He took a moment – several moments - to check his gear, tap the rescue pack with the extra re-breather and readjust his sash, before heading down and out again, back to the hidden laboratory under the reef. He told himself he was being the normal, meticulous professional he always was, that any suggestion he was actually reluctant to go back into that abandoned place was vile slander, and that whatever part of his subconscious was suggesting it could just shut the hell up and cut it the hell out.
"First dry tube away. Heading back to the lab for the second rescuee."
"Copy that, Gordon. I have a visual on the tube."
Well, one safely up top, one more to go. A slide, a flip, and he was back in the water, heading for the obscured airlock.
It seemed darker somehow, as he re-entered it. The arc-light was dimmer. He frowned at it, surprised to find the hairs on the back of his neck were up.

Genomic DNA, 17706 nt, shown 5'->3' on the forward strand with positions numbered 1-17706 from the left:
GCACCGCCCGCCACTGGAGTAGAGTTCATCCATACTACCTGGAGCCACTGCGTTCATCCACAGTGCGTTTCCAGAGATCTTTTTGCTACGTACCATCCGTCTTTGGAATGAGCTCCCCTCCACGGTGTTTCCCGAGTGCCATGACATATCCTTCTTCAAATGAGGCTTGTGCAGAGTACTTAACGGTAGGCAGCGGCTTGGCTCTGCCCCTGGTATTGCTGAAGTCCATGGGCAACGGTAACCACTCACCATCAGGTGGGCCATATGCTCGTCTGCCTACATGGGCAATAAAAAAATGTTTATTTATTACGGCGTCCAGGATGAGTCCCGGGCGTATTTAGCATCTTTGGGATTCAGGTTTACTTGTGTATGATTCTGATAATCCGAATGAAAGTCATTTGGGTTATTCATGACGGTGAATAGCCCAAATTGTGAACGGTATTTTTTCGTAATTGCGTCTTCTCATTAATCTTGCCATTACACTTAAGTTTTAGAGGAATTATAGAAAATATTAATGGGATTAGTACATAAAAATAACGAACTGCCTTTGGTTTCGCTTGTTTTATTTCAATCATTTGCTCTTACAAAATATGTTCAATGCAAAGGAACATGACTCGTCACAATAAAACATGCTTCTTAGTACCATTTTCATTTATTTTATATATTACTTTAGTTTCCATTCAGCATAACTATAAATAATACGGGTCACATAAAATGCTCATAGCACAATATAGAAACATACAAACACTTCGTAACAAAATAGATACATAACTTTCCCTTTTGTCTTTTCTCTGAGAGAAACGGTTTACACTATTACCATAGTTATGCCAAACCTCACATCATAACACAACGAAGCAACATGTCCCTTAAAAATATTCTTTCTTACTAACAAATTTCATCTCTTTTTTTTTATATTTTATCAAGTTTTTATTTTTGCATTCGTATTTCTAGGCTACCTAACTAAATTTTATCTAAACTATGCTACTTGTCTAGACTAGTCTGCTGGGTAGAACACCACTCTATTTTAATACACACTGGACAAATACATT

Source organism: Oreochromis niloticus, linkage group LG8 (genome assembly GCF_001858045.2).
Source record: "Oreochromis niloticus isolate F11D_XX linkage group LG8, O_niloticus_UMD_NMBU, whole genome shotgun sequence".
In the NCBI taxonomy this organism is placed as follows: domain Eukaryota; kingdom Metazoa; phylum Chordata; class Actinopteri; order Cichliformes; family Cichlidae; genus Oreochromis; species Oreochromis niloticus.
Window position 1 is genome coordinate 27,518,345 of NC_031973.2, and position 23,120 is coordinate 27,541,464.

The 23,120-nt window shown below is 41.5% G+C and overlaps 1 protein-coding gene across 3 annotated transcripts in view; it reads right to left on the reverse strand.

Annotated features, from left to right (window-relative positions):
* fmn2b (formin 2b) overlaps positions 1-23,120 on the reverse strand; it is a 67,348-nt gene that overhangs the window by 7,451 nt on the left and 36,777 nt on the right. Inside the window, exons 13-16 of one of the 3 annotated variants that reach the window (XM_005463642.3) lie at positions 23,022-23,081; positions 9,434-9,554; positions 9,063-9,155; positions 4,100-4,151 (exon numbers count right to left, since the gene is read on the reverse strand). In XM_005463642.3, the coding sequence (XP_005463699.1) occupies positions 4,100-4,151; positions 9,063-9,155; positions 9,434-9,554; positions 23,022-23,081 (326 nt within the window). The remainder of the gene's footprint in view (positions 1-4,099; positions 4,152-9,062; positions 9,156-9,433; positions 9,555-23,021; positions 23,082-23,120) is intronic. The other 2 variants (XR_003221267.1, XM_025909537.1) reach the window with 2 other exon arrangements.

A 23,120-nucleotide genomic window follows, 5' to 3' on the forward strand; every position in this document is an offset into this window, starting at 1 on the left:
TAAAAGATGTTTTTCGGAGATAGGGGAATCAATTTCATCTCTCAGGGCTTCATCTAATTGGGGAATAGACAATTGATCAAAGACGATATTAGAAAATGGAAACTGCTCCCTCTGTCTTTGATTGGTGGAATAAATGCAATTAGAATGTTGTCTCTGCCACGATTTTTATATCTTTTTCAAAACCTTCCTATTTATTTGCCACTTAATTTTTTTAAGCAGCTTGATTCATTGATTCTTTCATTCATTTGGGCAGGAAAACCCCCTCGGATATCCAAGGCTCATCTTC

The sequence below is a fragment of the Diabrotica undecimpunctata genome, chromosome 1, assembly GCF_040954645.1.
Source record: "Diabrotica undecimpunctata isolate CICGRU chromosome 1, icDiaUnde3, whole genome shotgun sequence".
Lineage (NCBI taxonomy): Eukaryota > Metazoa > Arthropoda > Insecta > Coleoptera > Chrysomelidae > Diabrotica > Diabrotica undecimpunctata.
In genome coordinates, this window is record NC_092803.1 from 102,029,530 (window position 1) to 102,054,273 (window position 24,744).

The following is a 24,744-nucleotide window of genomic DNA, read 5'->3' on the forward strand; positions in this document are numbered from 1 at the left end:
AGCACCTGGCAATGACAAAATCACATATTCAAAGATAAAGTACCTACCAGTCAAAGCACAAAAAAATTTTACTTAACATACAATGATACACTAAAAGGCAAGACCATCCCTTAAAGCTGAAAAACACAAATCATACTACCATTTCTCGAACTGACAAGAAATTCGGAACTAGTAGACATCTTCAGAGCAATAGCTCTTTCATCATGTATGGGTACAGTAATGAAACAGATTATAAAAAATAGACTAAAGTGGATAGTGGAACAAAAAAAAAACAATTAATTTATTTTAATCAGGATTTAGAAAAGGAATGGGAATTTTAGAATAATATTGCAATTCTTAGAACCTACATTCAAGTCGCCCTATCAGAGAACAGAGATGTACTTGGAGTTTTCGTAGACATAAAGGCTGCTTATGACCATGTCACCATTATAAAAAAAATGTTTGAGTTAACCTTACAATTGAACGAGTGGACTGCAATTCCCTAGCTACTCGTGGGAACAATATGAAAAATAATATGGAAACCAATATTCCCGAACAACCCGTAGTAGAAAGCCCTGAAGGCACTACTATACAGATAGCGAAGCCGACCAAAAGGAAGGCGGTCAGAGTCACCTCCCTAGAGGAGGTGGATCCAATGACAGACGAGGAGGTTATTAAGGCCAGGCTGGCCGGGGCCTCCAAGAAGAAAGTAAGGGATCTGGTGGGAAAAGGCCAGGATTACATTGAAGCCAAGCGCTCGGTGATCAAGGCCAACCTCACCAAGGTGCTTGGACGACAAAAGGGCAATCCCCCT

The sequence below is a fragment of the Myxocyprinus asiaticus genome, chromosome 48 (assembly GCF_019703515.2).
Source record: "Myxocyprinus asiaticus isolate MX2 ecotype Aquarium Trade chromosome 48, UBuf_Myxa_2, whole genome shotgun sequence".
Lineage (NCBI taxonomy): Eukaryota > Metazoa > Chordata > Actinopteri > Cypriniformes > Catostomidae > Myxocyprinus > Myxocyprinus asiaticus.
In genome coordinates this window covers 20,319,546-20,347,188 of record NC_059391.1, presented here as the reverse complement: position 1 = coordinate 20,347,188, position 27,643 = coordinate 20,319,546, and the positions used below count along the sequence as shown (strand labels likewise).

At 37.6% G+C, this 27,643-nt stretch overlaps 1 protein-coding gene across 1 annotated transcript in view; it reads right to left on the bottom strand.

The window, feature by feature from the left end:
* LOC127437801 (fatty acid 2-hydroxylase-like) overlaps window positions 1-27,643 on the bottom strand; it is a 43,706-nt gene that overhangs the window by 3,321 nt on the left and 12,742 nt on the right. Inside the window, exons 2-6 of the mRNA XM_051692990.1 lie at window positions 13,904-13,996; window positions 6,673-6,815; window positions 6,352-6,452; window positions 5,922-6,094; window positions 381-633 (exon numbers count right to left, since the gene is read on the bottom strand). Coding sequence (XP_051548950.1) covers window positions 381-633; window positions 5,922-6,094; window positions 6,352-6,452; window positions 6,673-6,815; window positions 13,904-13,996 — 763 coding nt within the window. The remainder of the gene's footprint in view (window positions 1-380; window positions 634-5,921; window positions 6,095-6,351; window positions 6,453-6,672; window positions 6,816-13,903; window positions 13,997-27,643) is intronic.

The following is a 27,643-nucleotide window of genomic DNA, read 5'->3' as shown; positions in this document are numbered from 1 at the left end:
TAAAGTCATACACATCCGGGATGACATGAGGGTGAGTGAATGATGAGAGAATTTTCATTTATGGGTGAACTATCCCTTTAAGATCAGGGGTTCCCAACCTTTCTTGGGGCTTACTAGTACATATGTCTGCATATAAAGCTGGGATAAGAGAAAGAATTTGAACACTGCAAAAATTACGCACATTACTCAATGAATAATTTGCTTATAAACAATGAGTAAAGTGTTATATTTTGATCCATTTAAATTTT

Ghosts were John's thing, not his. This was ridiculous.
But it didn't surprise him to find the man was waiting for him by the door as he came through, and almost leapt at him.
"I heard them. I swear to god, I heard them!" The man went to grab him, and then got control of himself. "There's someone calling for help down there. Definitely. Sounded young, too."
Any chance Gordon had of hand-waving a further search disappeared with that. The man, at least, was convinced and convincing, although Gordon glanced up and around at the dilapidated state of the facility and grimaced. No one would stay down here for long by choice. Maybe some other foolhardy adventurers, trapped here by ill-fortune in the last day or so?
"How long have you been here?"
The man paused in his feverish packing, frowning. "What difference does that make?"
"I'm trying to figure this out, how someone else could be down here without anyone knowing about it."
A shake of the head. "We only got here this morning. I don't know how the hell they got in here or when, but there's someone here, no doubt about that."
Gordon found himself straining to hear something coming from below them, some indication that there was anything but stale air and lost history down here, but he heard nothing. The man caught at his arm.
"Maybe you should go look while I wait?"